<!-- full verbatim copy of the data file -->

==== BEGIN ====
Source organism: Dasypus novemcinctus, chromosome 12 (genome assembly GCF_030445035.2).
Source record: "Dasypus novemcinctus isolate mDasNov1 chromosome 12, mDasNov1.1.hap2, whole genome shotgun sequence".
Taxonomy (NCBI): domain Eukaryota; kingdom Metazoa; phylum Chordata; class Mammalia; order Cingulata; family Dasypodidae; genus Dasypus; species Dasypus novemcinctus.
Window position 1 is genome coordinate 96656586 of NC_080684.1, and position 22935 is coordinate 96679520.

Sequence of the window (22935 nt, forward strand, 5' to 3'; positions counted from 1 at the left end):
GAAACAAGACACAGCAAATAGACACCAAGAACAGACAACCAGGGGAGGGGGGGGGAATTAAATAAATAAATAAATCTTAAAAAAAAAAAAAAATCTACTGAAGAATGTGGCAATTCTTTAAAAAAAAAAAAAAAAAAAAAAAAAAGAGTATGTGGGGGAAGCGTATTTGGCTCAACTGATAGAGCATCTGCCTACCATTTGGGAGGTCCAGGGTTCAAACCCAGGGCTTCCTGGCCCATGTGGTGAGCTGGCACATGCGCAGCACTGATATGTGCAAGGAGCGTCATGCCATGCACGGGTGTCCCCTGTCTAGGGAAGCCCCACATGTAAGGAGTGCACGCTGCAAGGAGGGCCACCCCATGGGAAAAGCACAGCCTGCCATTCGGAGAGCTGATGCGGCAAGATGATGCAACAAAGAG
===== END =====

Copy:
Source organism: Dasypus novemcinctus, chromosome 12 (genome assembly GCF_030445035.2).
Source record: "Dasypus novemcinctus isolate mDasNov1 chromosome 12, mDasNov1.1.hap2, whole genome shotgun sequence".
Taxonomy (NCBI): domain Eukaryota; kingdom Metazoa; phylum Chordata; class Mammalia; order Cingulata; family Dasypodidae; genus Dasypus; species Dasypus novemcinctus.
Window position 1 is genome coordinate 96656586 of NC_080684.1, and position 22935 is coordinate 96679520.

Sequence of the window (22935 nt, forward strand, 5' to 3'; positions counted from 1 at the left end):
GAAACAAGACACAGCAAATAGACACCAAGAACAGACAACCAGGGGAGGGGGGGGGAATTAAATAAATAAATAAATCTTAAAAAAAAAAAAAAATCTACTGAAGAATGTGGCAATTCTTTAAAAAAAAAAAAAAAAAAAAAAAAAAGAGTATGTGGGGGAAGCGTATTTGGCTCAACTGATAGAGCATCTGCCTACCATTTGGGAGGTCCAGGGTTCAAACCCAGGGCTTCCTGGCCCATGTGGTGAGCTGGCACATGCGCAGCACTGATATGTGCAAGGAGCGTCATGCCATGCACGGGTGTCCCCTGTCTAGGGAAGCCCCACATGTAAGGAGTGCACGCTGCAAGGAGGGCCACCCCATGGGAAAAGCACAGCCTGCCATTCGGAGAGCTGATGCGGCAAGATGATGCAACAAAGAG